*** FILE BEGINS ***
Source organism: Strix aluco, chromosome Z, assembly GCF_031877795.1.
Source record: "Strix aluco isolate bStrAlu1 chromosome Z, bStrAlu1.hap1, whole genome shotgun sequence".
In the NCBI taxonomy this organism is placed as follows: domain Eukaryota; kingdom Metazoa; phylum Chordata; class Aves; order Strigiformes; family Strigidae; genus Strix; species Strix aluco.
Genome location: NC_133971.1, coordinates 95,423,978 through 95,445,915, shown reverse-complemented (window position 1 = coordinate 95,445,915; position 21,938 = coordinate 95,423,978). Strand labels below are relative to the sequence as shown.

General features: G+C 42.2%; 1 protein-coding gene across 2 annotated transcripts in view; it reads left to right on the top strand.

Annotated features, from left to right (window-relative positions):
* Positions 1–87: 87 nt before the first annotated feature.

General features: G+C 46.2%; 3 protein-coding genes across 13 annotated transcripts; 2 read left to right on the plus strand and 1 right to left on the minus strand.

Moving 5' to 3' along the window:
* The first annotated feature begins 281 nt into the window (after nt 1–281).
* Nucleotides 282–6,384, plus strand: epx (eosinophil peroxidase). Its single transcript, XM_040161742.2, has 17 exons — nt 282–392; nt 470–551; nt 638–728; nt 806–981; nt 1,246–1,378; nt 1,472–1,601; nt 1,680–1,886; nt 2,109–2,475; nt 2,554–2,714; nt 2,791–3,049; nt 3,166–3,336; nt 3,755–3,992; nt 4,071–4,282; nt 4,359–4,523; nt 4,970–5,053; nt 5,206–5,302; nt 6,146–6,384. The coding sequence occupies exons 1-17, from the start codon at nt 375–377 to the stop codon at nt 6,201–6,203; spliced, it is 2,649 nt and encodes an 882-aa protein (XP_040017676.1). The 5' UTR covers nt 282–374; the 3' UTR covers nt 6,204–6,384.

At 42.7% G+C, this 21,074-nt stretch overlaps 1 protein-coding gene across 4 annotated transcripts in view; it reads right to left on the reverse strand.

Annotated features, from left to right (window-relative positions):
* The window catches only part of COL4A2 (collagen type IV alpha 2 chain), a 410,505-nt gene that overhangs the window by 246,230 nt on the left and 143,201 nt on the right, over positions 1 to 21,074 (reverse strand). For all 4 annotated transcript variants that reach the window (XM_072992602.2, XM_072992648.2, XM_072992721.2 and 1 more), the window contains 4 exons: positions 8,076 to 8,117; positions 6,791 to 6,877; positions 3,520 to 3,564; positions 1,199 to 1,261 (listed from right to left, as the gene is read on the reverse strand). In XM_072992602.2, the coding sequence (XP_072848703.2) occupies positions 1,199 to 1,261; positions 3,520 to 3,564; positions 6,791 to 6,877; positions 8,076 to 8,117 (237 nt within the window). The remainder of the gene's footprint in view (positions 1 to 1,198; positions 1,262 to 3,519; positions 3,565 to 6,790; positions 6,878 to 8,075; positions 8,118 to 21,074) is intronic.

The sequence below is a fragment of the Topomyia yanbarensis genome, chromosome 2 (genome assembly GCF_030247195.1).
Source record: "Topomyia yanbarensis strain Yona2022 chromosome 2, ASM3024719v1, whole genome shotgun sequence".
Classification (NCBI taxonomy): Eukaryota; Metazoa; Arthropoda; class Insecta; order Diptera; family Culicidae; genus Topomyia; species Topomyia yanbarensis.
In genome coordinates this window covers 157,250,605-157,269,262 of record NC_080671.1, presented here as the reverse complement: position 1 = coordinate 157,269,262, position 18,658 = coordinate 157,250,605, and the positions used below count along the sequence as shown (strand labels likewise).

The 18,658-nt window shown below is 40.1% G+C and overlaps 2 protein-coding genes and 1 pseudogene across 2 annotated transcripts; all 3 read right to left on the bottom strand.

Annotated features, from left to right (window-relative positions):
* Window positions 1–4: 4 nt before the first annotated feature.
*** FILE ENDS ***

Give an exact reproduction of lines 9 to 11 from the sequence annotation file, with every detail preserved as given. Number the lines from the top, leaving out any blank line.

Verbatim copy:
Moving 5' to 3' along the window:
* The first annotated feature begins 281 nt into the window (after nt 1–281).
* Nucleotides 282–6,384, plus strand: epx (eosinophil peroxidase). Its single transcript, XM_040161742.2, has 17 exons — nt 282–392; nt 470–551; nt 638–728; nt 806–981; nt 1,246–1,378; nt 1,472–1,601; nt 1,680–1,886; nt 2,109–2,475; nt 2,554–2,714; nt 2,791–3,049; nt 3,166–3,336; nt 3,755–3,992; nt 4,071–4,282; nt 4,359–4,523; nt 4,970–5,053; nt 5,206–5,302; nt 6,146–6,384. The coding sequence occupies exons 1-17, from the start codon at nt 375–377 to the stop codon at nt 6,201–6,203; spliced, it is 2,649 nt and encodes an 882-aa protein (XP_040017676.1). The 5' UTR covers nt 282–374; the 3' UTR covers nt 6,204–6,384.